Everyone benefits, including…
Taxpayers – Lower recidivism means taxpayers see reduced incarceration costs and safer neighborhoods.
Offenders – While learning critical jobs skills as well as invaluable soft skills, offenders gain the experience, expertise and self-confidence that will help them find meaningful work after release.
Private businesses – CIs across the country purchase more than $1.3 billion in local products and services annually, according to the 2018 NCIA Directory. The Arizona State University Seidman Research Institute annual study concluded in 2017 that Arizona Correctional Industries made a $182 million positive impact on the state’s economy while creating 1,977 private sector jobs. Other CIs show similar benefits.
No. CIs are not designed to take away jobs from the private sector. Partnerships with CIs can help private business enter or expand in their market.
CIs report significant reductions in recidivism rates for participants in their programs. CI’s recidivism rate of 22% vs. the state rate of 39% illustrates that offenders working in CI are less likely to return to prison than the average offender.
While the results from state studies vary in the extent of the recidivism reduction and post-release employment benefits, most studies in CI demonstrate positive benefits in both of these key outcomes.
CIs provide real-world job skills training and experience that often help offenders connect with private industry partners, suppliers and employers before and after their release.
For many offenders, their CI job shows them the importance of teamwork, good work habits, effective communication skills, job readiness and marketable/transferable job skills. When they see that their work is valued and appreciated, offenders can begin the process of recovering their self-esteem and self-confidence. They can begin to see that they do have other options in their lives as they complete their sentences and begin planning for a successful transition into their communities.
As with any employee, private businesses should consider what skills and experience an applicant might bring to their enterprise. If an offender possesses the jobs skills they require, they should be considered fairly with other applicants. Providing former offenders with opportunities to make new starts often results in loyal employees. In many cases, federal tax credits and fidelity bonding are also available to employers who hire former offenders.
Based on recidivism reduction benefits, CIs are constantly looking for opportunities to expand and grow their programs so that more offenders can participate. This requires more participation from local and state governments, non-profits and private businesses willing to buy products made through CIs.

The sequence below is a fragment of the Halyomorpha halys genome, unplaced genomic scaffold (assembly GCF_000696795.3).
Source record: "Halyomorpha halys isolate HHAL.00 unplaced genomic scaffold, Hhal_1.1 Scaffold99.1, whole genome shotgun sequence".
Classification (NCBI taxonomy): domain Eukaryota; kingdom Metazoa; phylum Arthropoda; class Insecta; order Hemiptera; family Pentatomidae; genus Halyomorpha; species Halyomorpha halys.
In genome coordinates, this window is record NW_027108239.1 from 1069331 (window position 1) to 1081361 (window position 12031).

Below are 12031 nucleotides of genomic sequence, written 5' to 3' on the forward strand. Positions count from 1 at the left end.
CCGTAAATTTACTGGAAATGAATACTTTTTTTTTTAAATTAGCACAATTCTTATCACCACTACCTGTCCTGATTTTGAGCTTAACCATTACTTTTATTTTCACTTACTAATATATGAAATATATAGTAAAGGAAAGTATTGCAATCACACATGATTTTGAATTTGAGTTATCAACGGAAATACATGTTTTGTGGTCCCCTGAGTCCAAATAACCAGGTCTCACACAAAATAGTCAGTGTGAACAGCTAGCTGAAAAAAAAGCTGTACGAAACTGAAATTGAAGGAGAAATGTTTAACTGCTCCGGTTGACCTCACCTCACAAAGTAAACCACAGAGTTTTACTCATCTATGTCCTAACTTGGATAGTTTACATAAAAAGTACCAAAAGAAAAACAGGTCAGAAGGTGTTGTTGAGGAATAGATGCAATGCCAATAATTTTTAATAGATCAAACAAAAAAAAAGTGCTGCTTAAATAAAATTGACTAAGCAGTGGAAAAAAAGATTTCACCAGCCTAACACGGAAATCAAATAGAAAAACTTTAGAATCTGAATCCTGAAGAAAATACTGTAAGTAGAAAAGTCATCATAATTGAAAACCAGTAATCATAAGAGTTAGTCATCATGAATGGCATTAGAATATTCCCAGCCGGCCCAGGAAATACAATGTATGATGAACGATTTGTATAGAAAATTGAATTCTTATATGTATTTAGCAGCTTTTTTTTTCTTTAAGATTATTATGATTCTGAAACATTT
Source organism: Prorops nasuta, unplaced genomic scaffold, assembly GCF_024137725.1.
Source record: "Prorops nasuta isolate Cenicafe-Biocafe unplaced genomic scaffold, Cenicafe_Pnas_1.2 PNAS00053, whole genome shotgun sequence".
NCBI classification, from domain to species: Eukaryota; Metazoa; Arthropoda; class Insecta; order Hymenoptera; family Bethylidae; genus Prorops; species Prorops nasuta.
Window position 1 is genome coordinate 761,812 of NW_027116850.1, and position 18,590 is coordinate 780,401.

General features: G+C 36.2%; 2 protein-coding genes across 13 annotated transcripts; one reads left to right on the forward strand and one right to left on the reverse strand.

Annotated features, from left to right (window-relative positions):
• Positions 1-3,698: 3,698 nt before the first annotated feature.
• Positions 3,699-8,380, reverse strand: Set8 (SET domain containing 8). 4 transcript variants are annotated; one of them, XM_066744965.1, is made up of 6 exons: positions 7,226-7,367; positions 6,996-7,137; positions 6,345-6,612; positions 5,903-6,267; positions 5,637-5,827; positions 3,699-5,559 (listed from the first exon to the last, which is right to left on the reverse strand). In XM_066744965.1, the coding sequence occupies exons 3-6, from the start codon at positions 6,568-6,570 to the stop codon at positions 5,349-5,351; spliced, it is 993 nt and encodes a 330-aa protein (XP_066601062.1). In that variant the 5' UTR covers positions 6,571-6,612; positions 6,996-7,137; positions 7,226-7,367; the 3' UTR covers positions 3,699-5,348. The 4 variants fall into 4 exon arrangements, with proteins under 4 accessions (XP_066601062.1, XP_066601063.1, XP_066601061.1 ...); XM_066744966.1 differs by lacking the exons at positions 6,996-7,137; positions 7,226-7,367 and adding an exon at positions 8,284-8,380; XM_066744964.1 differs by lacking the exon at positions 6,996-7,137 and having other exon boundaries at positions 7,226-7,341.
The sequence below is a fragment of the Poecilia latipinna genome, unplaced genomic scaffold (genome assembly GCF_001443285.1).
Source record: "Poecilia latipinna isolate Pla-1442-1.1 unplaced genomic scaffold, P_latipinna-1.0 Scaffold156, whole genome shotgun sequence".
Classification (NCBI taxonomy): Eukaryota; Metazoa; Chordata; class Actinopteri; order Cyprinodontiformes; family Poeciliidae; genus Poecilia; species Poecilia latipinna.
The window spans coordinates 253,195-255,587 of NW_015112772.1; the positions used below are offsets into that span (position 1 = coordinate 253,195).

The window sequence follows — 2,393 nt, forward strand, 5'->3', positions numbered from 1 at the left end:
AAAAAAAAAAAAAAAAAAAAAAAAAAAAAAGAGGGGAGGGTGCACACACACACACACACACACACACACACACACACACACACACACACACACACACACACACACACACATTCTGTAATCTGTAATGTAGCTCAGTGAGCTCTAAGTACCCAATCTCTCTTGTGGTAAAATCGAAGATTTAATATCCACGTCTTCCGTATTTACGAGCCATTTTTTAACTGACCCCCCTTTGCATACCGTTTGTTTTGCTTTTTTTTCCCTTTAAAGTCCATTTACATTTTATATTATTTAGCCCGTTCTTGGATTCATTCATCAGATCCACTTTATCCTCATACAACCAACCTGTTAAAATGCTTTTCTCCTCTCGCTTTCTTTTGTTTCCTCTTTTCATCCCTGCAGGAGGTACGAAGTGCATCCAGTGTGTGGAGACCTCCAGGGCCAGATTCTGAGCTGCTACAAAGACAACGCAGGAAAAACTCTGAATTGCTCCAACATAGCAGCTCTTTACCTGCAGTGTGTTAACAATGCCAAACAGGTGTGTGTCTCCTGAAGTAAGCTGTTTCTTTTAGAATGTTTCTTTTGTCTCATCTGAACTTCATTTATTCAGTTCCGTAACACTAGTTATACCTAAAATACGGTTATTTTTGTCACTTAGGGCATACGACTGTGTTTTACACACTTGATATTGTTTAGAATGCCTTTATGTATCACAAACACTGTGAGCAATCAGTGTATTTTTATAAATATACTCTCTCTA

Where possible, CIs create effective private industry outreach programs to reinforce the many ways that CIs can be a resource for start up or expanding businesses. CIs develop innovative solutions and relevant offender skills which help employers meet their business challenges.
No. CI jobs are voluntary at the State and Federal level. In fact, in many cases, there are wait lists of offenders applying for the various work opportunities. Offenders need to meet the minimum requirements for the job and be cleared to work by prison operations. Some states also require that offenders have at least a high school diploma (or be working on a GED) to be eligible to work in CI programs.
CI enterprises strive to replicate working conditions in private industries. Since the goal is to provide offenders with employable jobs skills, it is important to make sure that those skills will be useful to private industry employers. Agricultural and Manufacturing best practices are followed and supervisors’ skills are regularly enhanced through training. Similar to private industry, workplace safety and security are CIs’ top priorities.
CI job training opportunities are similar to internships or apprenticeship programs, where the emphasis is on learning, gaining experience and making business community connections. All training expenses are covered by the state and not charged back to the offender.
Additionally, the offenders engaged in the program do not have the same expenses as civilian workers whose salaries go toward housing, food, transportation, and health care. During incarceration, these expenses are covered by the state or federal government.
CIs produce quality products using a highly trained staff and offender workforce. Offenders perform most of the manufacturing and in-process inspection operations, and their work is continuously monitored by supervisors and quality control professionals. CI programs meet or exceed many national industry standards.
Some must rely on taxpayer support, but 86% of CI programs are fully self-funded and receive no tax appropriated funds. Most CIs operate solely from the revenue generated from agricultural and manufactured products and services.
The National Correctional Industries Association (NCIA) is an international nonprofit professional association whose members represent federal, state, county and international Correctional Industry agencies, as well as suppliers and partners in apprenticeship and work programs. Correctional Industries practitioners at all levels use NCIA’s wide array of professional development opportunities to network and improve their skills. Through the annual national training conference, regional workshops, a comprehensive website, webinars and informative publications, NCIA keeps the field up-to-date on reentry strategies, emerging technologies, best practices, as well as the many success stories of offenders whose lives have been transformed by Correctional Industries.
National Correctional Industries Association
800 North Charles Street, Baltimore, MD 21201
(410) 230-3972 | www.nationalcia.org
Working on the Inside — Succeeding on the Outside